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Friday, June 9, 2023

Seculars claim recitation of Quran, a book condemning ‘idol-worshippers’ to hell, during temple fair in Belur, K’taka symbolizes ‘Hindu-Muslim unity’

Ahead of the Assembly polls in Karnataka, Hindu activists have opposed the ritual of reciting the Quran during the historical Chennakeshava Rathotsava in Belur town of Hassan district.

Hindu organisations have demanded that the ritual should not be observed as it is against the religion.

They have called for a bandh on Tuesday in this regard.

The historical religious fair is scheduled to be held on April 4 and the district administration is concerned with the developments taking a communal turn at the time of elections.

The architecture of the 12th century Beluru Chennakeshava temple is considered to be a marvel. It was built over three generations and took 103 years to complete.

The temple is expected to get a Unesco heritage tag.

Despite opposition from Hindu activists, the Quran recital tradition was carried out during the religious fair last year.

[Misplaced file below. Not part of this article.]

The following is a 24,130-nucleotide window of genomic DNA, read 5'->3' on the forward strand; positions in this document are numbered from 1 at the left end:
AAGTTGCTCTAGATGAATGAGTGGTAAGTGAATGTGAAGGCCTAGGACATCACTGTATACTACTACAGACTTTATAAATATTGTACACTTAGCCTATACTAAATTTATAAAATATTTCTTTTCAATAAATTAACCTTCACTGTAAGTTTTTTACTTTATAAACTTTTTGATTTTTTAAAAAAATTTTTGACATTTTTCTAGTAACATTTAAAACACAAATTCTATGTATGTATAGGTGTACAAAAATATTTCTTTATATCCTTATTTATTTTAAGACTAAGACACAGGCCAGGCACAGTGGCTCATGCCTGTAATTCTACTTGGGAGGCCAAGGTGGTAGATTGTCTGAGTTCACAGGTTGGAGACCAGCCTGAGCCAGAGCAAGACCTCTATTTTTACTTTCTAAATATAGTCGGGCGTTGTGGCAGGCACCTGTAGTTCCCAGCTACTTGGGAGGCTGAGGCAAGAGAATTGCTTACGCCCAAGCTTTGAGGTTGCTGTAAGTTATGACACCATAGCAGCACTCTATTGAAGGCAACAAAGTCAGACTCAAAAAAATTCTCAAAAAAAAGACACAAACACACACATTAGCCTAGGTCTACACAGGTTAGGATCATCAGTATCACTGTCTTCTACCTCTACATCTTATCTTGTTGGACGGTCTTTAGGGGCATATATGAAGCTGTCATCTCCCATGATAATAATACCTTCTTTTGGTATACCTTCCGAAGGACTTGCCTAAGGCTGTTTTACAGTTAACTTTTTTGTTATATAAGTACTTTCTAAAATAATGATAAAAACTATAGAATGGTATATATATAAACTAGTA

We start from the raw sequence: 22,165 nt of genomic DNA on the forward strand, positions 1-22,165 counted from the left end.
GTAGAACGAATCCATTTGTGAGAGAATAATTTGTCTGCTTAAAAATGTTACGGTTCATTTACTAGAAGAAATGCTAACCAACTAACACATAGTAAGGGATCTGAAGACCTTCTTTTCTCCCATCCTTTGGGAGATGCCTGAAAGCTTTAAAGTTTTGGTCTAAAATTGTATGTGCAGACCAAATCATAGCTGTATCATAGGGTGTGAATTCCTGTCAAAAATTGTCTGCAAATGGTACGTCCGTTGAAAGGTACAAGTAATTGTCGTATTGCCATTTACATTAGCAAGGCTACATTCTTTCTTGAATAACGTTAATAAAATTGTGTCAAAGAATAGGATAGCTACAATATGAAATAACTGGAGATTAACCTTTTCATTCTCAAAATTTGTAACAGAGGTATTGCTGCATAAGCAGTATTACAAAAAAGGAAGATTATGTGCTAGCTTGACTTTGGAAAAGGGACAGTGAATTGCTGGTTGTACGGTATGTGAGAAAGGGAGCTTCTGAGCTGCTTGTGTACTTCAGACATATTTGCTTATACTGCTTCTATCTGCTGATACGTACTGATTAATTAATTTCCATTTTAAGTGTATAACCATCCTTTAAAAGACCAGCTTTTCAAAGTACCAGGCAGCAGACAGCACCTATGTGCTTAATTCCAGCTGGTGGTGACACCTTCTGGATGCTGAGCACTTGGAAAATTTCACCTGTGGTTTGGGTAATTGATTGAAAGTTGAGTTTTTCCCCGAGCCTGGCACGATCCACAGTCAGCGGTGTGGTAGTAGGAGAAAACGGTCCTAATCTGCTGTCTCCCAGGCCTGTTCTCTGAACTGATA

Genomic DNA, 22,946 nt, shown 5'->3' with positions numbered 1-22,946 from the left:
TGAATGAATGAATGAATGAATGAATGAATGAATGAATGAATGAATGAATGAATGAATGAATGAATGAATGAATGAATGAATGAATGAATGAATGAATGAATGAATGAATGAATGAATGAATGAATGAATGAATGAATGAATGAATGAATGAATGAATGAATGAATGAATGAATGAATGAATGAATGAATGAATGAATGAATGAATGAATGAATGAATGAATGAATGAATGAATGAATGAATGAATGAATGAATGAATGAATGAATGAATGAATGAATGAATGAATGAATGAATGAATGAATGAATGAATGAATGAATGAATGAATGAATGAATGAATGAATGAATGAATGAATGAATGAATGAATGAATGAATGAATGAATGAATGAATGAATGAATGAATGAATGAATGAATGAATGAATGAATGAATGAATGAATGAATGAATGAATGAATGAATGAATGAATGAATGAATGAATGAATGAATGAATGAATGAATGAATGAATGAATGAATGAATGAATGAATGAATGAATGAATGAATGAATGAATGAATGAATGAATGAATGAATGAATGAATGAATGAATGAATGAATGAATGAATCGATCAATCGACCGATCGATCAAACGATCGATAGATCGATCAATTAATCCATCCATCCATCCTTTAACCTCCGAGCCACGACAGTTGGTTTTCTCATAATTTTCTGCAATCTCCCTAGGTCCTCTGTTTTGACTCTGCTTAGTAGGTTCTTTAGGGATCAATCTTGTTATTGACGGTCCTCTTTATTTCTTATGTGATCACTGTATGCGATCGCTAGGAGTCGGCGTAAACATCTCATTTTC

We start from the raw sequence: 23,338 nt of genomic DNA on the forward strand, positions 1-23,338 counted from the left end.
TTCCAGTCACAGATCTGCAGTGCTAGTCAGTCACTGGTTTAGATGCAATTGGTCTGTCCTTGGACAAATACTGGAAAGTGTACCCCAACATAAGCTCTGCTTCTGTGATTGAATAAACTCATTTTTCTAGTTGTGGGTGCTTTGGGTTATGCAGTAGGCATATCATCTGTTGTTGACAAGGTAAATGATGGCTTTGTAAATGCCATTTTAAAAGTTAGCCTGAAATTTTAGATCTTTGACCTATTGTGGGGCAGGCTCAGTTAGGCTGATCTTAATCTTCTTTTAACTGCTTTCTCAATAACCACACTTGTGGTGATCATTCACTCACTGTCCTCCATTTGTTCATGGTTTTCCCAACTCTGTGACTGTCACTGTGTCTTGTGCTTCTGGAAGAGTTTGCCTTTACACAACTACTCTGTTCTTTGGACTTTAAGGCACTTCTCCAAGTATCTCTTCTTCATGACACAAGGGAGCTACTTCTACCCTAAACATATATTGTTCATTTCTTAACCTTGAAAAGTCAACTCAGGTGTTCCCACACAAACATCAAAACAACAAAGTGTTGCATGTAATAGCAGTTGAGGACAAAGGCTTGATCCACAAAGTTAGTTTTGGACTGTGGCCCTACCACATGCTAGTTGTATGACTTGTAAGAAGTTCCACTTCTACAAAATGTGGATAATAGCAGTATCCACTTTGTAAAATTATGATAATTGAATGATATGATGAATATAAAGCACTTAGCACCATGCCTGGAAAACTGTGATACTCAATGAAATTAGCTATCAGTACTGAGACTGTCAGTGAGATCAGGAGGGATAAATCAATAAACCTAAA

The activists have claimed that the ritual of Quran recital was forcefully added in 1932.

Dr Ramesh, a doctor and author, has released a book in this regard and explained how it is unnecessary to carry out a Quran recital before the Hindu god Sri Channakeshava.

The Hindu activists are questioning if it is possible to recite Hindu prayers at mosques and dargahs. They claim that the ritual was forced upon Hindus as a part of appeasement politics.

The ‘Rathotsav’ ceremony is performed for two days, which is a rare phenomenon in the state.

The idol of Channakeshava will be embellished with gold and diamond jewels gifted by the erstwhile Kings of the Mysuru kingdom.

Lakhs of devotees gather during the temple fair.

Last year, the administrator of the temple had written a letter to the Muzrai department seeking clarification over the continuation of the ritual which has been carried over for years and symbolic of Hindu-Muslim unity.

Rohini Sindhuri, who was the Commissioner of Muzrai Department had given green signal for the continuation of the ritual.

She had stated that according to Section 58 of the Hindu Religious Act 2002, there should not be any interference in the rituals and traditions of the temple.

After the direction, the temple committee decided to carry out the ritual recital of verses from the Quran.

(This article has been published via a syndicated feed with a modified headline)

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  1. Reciting the Quran in a Hindu temple is likely to hurt the sentiments of the Hindus. Conversely, Muslims won’t allow chanting of Vedic Mantras in any mosque. So far as religion is concerned, people are not elevated, at this moment, to that level of liberalism.


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